By Wayne Erbsen
Following is an excerpt from the book Easy Two-Chord Songs for Guitar.
The thumb is truly the king or queen of all the fingers and deserves our utmost respect. Let’s give the royal thumb the important job of strumming down on the strings. “Down” means toward the floor. While holding down the Small C Chord, strum down with your thumb on the 1st, 2nd, and 3rd strings. For G7, strum down on the 1st, 2nd, 3rd, and 4th strings. (See chord diagrams at the end of this post.)
Here are some simple songs to practice your Thumb Strum while changing from C to G7. Note: The slash marks over the words tell you where to strum. The xx and xxx on the chord diagrams below the songs means that you don’t play those strings.
Some friendly reminders when playing chords….
- Use only the very tips of your fingers.
- Your finger should stay in the middle between the frets, but not touching them.
- Push down hard enough on the chord so you get a clear sound.
- Practice going back and forth from Small C to Small G7. Gradually speed up.
- Keep the fingernails on your left hand fairly short so they won’t get in your way.
- Keep in mind that we’ll soon be playing larger versions of these “small chords.”
- Enjoy the simplicity while it lasts!
Allow me to toot my own horn for a moment. After teaching guitar for 50 years, I’ve published three books for beginning guitar. Here’s more about them.
This article was excerpted from my most recent book, Easy Two-Chord Songs for Guitar. If you want to play the guitar, but don’t want to play a zillion chords, this is the book for you! The book includes helpful illustrations plus music, tab, and lyrics to 33 familiar bluegrass, old-time, folk and gospel songs, each with only TWO CHORDS. The book’s spiral binding allows it to lay flat while you play. It comes with an audio CD and a link to download or stream mp3s.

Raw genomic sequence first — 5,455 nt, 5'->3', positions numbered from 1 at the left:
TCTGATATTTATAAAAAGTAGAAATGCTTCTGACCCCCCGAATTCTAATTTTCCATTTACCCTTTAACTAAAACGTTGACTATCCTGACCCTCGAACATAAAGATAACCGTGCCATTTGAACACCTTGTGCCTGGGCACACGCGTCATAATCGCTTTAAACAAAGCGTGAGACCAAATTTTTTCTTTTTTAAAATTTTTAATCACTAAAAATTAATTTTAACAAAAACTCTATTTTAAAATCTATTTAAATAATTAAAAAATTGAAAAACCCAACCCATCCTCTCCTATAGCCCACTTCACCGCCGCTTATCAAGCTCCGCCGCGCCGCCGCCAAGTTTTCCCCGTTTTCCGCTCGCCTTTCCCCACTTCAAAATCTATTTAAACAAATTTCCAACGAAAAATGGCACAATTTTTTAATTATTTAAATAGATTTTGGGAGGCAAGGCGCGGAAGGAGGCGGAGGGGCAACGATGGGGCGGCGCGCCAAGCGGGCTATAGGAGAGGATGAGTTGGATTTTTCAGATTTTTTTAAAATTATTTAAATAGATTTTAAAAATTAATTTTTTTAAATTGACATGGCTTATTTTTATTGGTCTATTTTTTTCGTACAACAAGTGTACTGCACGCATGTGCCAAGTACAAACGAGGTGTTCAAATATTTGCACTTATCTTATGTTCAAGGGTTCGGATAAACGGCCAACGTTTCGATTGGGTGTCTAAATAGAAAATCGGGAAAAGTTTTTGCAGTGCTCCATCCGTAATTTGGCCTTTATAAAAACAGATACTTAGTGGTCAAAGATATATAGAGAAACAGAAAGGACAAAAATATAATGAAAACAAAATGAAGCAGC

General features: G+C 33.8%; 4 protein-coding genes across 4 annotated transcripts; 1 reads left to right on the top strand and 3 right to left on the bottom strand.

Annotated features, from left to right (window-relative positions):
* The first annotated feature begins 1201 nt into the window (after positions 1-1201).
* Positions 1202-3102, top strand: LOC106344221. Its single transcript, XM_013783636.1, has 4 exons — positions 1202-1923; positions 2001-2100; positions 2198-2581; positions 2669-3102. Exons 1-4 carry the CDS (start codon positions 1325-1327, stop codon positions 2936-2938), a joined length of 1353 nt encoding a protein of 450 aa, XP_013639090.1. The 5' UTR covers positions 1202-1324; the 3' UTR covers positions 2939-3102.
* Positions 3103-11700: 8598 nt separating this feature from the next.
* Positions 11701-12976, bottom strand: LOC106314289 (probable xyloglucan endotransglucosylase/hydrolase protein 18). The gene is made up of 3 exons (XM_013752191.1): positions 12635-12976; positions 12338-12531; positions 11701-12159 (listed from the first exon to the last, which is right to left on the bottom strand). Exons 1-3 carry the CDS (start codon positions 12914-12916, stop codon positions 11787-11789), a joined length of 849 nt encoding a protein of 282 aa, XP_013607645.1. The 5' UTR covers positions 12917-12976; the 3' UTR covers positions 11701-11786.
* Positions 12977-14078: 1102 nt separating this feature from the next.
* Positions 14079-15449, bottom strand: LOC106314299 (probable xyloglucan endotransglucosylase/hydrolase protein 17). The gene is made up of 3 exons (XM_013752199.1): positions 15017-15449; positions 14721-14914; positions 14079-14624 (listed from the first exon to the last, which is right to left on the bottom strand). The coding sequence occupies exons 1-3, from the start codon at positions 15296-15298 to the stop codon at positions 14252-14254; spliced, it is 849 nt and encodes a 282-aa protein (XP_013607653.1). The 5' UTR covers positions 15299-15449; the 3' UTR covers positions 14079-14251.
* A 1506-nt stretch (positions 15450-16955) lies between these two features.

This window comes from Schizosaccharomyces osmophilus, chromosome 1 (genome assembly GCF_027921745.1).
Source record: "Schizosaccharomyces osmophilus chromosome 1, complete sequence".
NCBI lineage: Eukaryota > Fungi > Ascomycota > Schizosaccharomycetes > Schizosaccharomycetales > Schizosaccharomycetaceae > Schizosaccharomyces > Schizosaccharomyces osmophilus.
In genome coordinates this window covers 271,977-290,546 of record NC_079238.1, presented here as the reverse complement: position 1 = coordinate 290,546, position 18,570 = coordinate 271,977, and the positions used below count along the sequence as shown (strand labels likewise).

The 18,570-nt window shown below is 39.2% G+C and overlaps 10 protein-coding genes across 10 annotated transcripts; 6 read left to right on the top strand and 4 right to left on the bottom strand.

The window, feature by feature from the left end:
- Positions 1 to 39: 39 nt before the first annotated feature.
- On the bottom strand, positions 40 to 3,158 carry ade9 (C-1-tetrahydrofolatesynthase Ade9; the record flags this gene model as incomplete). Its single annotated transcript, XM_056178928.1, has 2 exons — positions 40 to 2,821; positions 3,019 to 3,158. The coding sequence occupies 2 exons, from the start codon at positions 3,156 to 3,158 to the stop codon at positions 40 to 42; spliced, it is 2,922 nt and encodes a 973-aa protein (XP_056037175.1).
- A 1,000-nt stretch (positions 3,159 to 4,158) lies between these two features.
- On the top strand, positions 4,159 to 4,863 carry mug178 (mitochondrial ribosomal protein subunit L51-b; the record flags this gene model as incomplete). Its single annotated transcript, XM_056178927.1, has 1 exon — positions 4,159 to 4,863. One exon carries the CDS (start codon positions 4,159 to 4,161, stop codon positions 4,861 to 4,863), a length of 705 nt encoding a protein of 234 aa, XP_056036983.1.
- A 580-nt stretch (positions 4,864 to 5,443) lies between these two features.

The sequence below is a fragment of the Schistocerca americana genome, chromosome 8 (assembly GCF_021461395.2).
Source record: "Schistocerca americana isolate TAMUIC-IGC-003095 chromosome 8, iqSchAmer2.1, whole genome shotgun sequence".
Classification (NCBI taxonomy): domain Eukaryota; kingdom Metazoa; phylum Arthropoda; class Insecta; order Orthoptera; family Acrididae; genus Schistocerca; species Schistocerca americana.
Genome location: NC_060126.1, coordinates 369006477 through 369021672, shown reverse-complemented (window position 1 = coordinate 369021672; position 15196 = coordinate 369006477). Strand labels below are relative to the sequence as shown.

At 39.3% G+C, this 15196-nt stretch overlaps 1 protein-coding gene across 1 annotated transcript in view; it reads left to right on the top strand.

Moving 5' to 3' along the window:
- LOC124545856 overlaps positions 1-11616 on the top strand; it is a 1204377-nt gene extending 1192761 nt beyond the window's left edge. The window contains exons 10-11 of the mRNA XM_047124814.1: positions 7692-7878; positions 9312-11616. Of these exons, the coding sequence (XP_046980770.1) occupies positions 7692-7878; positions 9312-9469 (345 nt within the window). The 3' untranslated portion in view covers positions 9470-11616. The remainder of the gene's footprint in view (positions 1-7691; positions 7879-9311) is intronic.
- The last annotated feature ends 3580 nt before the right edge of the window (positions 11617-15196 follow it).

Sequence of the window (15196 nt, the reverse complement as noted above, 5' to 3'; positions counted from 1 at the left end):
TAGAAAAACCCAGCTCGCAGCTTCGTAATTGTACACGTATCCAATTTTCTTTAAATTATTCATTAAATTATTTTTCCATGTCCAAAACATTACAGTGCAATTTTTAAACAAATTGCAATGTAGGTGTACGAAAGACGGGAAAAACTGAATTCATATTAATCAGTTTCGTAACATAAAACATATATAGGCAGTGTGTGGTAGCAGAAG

Painless Guitar – A Fun & Easy Guide for the Complete Beginner is for the total and absolute beginner. My co-author Ted Parrish and I call it “painless” because we have simplified learning the guitar down to its most basic level. Frankly, it doesn’t get much simpler than this. You’ll learn how to play the melody and chords to 31 folk, bluegrass, old time and gospel songs. You’ll have access to online audio files so you can hear how things are supposed to sound.
If you’re a little further along than a complete novice, I suggest Flatpicking Guitar for the Complete Ignoramus. This 80-page book takes the beginner on a musical adventure that includes more than 40 well-known flatpicking guitar tunes including Arkansas Traveler, Bury Me Beneath the Willow, House of the Rising Sun, In the Pines, Man of Constant Sorrow, Red River Valley, Wildwood Flower, and Will the Circle Be Unbroken. The book has a spiral binding and comes with an audio CD and a link to download or stream mp3s.
Wayne Erbsen has been teaching banjo, fiddle, guitar, and mandolin since dinosaurs roamed the earth (really, about 50 years). Originally from California, he now makes his home in Asheville, North Carolina. He has written 30 songbooks and instruction books for banjo, fiddle, guitar, and mandolin.